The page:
|Pablo Picasso, "Still life with chair caning," 1912|
|Pablo Picasso, "The Weeping Woman," 1937|
Ideas about why representational art gave rise to abstraction are manifold. Perhaps the most obvious is that the sea change in artistic expression came because of the rapidly changing social environment of the time in the West--industrialization, immigration, political injustice and social upheaval. The despair engendered by World War I, whose new horrors were an extreme shock, added even more momentum.
|Wassily Kandinsky, "Improvisation 27 (Garden of Love III)," 1912|
Looking at abstract art with understanding is hard for many because alterations in shape, color, and form, depending on the artist, often make the resulting pictures seem incomprehensible. Furthermore, abstraction is an amorphous, all-encompassing term that can include a great deal of variety. Some abstractionists' images remain rooted in the real world, even today, while others like Kandinksy, make almost totally untranslatable pictures. And as abstraction evolved, it shattered into all kinds of movements. Cubism for example has been said to contain several categories, including analytic cubism and synthetic cubism.
A friend and mentor, Roberts Howard, once told me that he believed there was a great deal more to be done in the cubist tradition. Perhaps he's right. Certainly the ideas encompassed in early cubism are interesting in themselves. Cubism at its most basic means breaking up the shapes and planes of the object and rearranging them differently. Cubists spent time fitting shapes together in new ways using tools of representation like differences in line and value and color. They took what they saw and made it shockingly different, though the objects were often recognizable. The work by Picasso posted above is a famous example of early cubism. In that work abstracted representations of a newspaper, a knife and a cut lemon, a napkin, and a pipe among other recognizable things that appear to be set on a chair that has a cane seat. (I have to note that this work is also one of the earliest collages since the caning is a pattern he pasted on.) None of the things in the picture looks at all like the actual object. This kind of cubism depends on analysis of the objects in question. From that time and in the time between the world wars Cubism faded as other movements came into vogue, but Picasso and some of his colleagues continued to make more complicated and colorful cubist works like The Weeping Woman even while exploring other isms. Cubism, though an abstract movement, remains rooted in the tangible object.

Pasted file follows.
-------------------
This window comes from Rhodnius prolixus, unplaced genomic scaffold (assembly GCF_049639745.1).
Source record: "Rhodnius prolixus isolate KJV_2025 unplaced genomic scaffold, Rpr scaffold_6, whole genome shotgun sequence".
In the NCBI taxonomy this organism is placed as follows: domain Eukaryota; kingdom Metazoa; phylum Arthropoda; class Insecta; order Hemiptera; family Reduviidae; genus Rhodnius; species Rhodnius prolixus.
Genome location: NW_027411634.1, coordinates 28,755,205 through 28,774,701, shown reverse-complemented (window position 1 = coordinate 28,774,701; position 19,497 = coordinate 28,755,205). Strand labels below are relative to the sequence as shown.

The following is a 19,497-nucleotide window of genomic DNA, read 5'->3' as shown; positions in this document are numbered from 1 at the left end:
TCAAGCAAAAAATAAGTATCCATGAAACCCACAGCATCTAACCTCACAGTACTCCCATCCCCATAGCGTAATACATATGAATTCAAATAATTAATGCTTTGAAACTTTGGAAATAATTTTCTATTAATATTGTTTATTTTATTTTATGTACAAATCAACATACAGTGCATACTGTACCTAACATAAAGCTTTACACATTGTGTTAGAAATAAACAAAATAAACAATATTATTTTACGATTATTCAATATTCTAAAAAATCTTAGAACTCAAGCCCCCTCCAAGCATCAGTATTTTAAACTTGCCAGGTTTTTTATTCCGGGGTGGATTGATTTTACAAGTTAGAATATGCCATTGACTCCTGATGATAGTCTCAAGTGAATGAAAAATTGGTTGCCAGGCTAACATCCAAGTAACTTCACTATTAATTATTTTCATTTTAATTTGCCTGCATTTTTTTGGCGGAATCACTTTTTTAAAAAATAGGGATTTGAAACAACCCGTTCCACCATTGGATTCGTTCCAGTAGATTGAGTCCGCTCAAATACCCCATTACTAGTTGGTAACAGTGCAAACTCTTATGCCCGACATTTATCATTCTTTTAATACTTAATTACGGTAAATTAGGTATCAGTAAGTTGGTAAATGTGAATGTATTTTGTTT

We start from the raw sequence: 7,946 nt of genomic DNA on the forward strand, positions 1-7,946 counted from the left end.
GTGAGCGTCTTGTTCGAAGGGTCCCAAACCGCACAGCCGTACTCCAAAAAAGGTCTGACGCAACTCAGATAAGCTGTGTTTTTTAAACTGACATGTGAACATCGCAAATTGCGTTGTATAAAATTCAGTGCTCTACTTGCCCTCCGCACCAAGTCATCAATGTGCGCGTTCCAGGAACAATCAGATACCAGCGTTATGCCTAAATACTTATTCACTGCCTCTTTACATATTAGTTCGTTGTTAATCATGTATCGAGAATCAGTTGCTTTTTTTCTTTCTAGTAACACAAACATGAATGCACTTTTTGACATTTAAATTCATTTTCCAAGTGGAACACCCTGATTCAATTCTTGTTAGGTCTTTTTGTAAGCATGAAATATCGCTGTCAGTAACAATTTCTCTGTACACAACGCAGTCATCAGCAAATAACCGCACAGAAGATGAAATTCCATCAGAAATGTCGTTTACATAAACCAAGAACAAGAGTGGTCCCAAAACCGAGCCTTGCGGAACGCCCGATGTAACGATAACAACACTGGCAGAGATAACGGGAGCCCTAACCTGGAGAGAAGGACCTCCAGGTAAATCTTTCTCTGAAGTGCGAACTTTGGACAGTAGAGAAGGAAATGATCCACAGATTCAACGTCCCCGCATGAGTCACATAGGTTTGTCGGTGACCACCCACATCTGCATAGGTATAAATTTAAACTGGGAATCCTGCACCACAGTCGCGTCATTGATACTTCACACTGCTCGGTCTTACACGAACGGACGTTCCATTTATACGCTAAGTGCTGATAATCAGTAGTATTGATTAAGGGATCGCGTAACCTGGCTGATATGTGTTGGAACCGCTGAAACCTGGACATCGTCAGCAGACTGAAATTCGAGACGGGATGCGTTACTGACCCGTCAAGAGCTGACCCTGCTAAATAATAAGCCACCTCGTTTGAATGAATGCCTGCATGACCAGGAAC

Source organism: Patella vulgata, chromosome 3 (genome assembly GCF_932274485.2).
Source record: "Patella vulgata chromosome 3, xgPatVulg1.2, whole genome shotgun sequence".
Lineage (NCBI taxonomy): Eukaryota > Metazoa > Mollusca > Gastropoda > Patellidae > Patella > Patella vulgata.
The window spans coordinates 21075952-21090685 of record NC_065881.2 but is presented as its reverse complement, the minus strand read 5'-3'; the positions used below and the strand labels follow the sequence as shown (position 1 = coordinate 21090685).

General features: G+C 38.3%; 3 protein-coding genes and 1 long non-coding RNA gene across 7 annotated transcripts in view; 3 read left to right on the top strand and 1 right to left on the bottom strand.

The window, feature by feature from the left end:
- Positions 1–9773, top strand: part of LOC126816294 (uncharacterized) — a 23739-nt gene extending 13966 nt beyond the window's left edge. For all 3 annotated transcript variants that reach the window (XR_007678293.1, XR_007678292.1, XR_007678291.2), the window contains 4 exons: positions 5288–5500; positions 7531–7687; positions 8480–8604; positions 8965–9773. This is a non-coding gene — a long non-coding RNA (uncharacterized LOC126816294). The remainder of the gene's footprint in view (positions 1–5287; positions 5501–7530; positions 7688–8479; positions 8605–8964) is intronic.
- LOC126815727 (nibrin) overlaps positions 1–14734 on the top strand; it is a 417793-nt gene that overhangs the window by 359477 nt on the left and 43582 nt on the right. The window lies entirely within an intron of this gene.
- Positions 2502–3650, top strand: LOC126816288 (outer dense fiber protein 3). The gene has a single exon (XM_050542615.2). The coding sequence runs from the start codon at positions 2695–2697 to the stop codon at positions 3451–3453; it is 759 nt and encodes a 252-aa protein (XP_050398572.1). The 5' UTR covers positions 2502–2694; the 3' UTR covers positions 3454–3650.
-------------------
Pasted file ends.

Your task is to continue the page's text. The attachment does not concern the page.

|"Skull," oil on panel, 2010|
In my own art practice, abstract work has played a tiny role, mostly because my drive has always included a desire for accurate draftsmanship and presentation. Seeing an object or person as accurately as I can is fundamental. Nonetheless, there is something to be learned from nearly any artistic attempt, so that over the past few years I have occasionally dipped my toe into the abstract ocean. To the left is a painting that might be called analytical cubism but without the sharp edges. It's an image of a skull that I keep in the studio which I exploded in the painting into various shapes and facets facing different directions and occupying different space. The dark palette was based on early works that Picasso and Braque produced. The dome of the skull is quite obvious, as are the eye sockets but the lower portion has been broken into pieces, although with a bit of concentration you can make out a gaping mouth, few teeth, a cheekbone, and so on.
|"Self portrait in the studio," oil on panel, 2009|
[Knowing their relationship and Picasso's issues with women makes the whole series of weeping woman images even more affecting. He once said of Maar, "For me she's the weeping woman. For years I've painted her [like this]....not through sadism...obeying a vision that forced itself on me. It was the deep reality, not the superficial one" (quoted by Brigitte Leal in Picasso and Portraiture, 1996).]
|"Empty eye," oil on panel,|